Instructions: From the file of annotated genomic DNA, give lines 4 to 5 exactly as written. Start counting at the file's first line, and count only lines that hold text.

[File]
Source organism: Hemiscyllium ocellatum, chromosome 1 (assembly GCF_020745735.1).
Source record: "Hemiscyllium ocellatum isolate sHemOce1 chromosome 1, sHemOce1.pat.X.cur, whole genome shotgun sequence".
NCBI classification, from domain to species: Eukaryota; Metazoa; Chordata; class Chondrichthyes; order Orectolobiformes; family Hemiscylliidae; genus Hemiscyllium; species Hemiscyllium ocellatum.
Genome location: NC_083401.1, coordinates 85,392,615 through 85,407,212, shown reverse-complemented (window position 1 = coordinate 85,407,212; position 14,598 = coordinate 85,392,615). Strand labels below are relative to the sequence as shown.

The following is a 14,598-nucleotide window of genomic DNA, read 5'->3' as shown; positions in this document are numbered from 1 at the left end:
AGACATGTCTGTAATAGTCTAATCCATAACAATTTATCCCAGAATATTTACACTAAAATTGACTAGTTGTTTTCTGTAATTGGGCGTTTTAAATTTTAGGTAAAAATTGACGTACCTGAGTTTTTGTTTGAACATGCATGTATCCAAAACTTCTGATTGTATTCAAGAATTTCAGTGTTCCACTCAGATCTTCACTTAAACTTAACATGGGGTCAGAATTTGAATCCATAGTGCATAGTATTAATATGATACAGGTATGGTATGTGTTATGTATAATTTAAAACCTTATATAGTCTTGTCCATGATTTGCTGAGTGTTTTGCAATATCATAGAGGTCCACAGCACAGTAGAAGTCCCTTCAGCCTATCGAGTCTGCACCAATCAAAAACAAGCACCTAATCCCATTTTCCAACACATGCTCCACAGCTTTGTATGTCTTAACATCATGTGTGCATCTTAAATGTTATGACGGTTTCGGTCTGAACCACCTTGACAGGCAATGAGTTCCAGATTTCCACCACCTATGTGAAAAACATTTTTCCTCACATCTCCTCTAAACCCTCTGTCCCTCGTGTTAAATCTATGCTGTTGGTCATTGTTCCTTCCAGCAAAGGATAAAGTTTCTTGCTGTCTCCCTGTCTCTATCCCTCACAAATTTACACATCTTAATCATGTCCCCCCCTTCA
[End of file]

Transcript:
Genome location: NC_083401.1, coordinates 85,392,615 through 85,407,212, shown reverse-complemented (window position 1 = coordinate 85,407,212; position 14,598 = coordinate 85,392,615). Strand labels below are relative to the sequence as shown.

The following is a 14,598-nucleotide window of genomic DNA, read 5'->3' as shown; positions in this document are numbered from 1 at the left end: